Friday, June 12, 2009

A couple interesting things I learned this week…

the art of “kinnearing”

Earlier this week I was watching a taped program - one of our favorites from the UK called "Graham Norton." He happened to mention this website: making particular reference to the 'kinnearing' part since Greg Kinnear was on the show. Apparently 'kinnearing' is now a verb and others have made reference to that. It basically means 'shooting from the hip' and surreptitiously taking pictures of people without them realizing it.

I agree with one of the comments (on the blog) that the lomography company kind of invented it, but I still like the idea of 'kinnearing' and it's a fun word to say! I only wish I was better at it. I missed a lot of good shots at the recent Columbus Arts Festival because I either wasn't ready with my camera or didn't feel brave enough just to point it straight at someone. There's a lens you can buy from that makes it look like you're shooting something to the side of your intended subject. I doubt this lens would fit on my digital camera, otherwise I might seriously consider purchasing it.


the story behind the song…

They were childhood chums. Then they drifted apart, lost touch completely, and only renewed their friendship decades later, when illness struck.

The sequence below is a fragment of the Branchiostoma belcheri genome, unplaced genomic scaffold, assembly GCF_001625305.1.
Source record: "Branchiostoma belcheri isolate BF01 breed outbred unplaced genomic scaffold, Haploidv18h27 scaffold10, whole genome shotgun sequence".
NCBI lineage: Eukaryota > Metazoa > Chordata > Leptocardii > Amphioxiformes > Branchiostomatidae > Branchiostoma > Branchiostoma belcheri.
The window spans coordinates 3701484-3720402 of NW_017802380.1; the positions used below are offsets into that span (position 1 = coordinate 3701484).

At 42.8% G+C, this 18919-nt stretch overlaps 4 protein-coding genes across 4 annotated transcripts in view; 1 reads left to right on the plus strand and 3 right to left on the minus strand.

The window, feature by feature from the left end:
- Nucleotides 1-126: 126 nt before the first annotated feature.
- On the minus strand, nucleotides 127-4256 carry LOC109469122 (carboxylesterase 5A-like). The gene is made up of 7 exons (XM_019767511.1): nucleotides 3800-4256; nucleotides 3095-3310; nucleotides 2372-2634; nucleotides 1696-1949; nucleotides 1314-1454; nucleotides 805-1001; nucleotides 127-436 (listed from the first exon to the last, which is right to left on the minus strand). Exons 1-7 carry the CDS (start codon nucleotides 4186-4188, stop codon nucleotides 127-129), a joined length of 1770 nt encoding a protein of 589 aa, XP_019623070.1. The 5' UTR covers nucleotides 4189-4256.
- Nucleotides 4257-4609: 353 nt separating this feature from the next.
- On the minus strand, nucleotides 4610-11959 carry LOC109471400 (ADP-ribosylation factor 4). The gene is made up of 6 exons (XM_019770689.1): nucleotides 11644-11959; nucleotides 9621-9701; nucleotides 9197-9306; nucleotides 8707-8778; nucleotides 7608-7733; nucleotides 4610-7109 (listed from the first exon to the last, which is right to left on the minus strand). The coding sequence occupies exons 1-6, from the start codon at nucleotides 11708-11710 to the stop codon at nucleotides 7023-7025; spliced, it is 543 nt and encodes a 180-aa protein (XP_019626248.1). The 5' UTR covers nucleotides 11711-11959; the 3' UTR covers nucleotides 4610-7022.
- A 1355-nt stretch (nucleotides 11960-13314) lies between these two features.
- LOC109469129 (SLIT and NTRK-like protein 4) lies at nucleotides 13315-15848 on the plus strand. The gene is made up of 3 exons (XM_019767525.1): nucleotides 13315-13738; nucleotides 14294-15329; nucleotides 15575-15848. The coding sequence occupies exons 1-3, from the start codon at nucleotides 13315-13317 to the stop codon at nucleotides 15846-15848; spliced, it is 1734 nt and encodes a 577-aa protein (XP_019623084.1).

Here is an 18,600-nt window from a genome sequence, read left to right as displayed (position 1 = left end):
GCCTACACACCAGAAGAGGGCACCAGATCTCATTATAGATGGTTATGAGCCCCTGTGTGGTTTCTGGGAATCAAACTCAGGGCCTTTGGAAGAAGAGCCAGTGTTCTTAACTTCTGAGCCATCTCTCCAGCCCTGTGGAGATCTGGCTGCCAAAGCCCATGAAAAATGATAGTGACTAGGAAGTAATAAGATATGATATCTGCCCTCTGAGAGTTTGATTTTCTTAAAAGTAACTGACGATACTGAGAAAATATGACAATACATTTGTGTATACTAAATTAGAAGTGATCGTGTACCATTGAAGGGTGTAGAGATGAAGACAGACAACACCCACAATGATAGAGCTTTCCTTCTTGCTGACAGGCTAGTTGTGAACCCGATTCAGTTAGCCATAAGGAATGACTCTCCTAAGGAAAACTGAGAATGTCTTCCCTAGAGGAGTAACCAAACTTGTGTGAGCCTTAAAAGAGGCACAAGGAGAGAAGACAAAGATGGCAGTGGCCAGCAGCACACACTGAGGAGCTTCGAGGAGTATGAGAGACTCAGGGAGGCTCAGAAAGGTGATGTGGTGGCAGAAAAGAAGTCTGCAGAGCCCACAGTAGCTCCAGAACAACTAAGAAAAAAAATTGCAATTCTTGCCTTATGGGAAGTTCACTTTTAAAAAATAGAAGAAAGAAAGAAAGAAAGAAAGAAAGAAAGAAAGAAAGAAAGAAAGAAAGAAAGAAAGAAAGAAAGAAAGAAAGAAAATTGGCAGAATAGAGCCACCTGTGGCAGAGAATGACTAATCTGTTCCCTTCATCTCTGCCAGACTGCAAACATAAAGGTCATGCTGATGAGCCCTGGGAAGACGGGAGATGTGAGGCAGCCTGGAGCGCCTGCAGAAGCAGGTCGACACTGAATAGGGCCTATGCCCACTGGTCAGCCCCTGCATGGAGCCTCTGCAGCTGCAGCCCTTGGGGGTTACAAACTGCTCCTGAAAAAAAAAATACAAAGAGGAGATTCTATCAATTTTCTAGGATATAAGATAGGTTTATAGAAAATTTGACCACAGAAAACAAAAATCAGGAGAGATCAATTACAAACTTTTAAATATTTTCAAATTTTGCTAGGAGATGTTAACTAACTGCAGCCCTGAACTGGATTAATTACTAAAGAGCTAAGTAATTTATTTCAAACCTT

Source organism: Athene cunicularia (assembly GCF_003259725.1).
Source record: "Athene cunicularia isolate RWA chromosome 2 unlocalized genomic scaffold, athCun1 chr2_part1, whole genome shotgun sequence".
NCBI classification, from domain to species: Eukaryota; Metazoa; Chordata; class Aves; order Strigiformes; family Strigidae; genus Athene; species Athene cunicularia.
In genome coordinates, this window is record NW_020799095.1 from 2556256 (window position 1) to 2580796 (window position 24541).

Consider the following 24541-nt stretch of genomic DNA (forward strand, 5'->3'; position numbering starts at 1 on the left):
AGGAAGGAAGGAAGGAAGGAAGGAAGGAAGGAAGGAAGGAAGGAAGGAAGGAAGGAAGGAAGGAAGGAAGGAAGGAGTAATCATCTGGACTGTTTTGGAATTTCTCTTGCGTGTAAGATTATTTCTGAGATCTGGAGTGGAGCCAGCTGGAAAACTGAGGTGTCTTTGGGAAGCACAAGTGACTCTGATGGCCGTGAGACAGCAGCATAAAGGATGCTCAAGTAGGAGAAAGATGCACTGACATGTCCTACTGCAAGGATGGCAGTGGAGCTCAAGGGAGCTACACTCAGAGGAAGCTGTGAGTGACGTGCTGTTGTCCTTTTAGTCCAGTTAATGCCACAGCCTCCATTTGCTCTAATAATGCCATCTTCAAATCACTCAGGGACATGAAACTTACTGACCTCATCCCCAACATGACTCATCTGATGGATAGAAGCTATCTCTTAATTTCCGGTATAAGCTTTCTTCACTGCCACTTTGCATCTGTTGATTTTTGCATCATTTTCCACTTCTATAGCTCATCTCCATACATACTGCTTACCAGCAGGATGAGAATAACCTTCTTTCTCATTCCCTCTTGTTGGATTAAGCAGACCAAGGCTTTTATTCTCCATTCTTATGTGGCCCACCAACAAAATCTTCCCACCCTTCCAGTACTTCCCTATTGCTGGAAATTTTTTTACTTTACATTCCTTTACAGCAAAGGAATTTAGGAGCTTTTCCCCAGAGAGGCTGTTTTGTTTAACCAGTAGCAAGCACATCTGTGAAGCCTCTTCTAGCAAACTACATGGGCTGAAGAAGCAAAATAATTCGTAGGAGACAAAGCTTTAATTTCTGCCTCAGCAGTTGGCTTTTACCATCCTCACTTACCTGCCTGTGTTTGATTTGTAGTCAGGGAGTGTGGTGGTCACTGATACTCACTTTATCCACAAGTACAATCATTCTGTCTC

Not so unusual, really.

Except she is Lucy Vodden — the girl who was the inspiration for the Beatles' 1967 psychedelic classic "Lucy in the Sky With Diamonds" — and he is Julian Lennon, the musician son of John Lennon.

They are linked together by something that happened more than 40 years ago when Julian brought home a drawing from school and told his father, "That's Lucy in the sky with diamonds."

Just the sort of cute phrase lots of 3- or 4-year-olds produce — but not many have a father like John Lennon, who used it as a springboard for a legendary song that became a centerpiece on the landmark album "Sgt. Pepper's Lonely Hearts Club Band.

story credit:

Isn't that cool? I've been to Liverpool and own a bunch of books about the Beatles, but haven't come across that fact before.

No comments: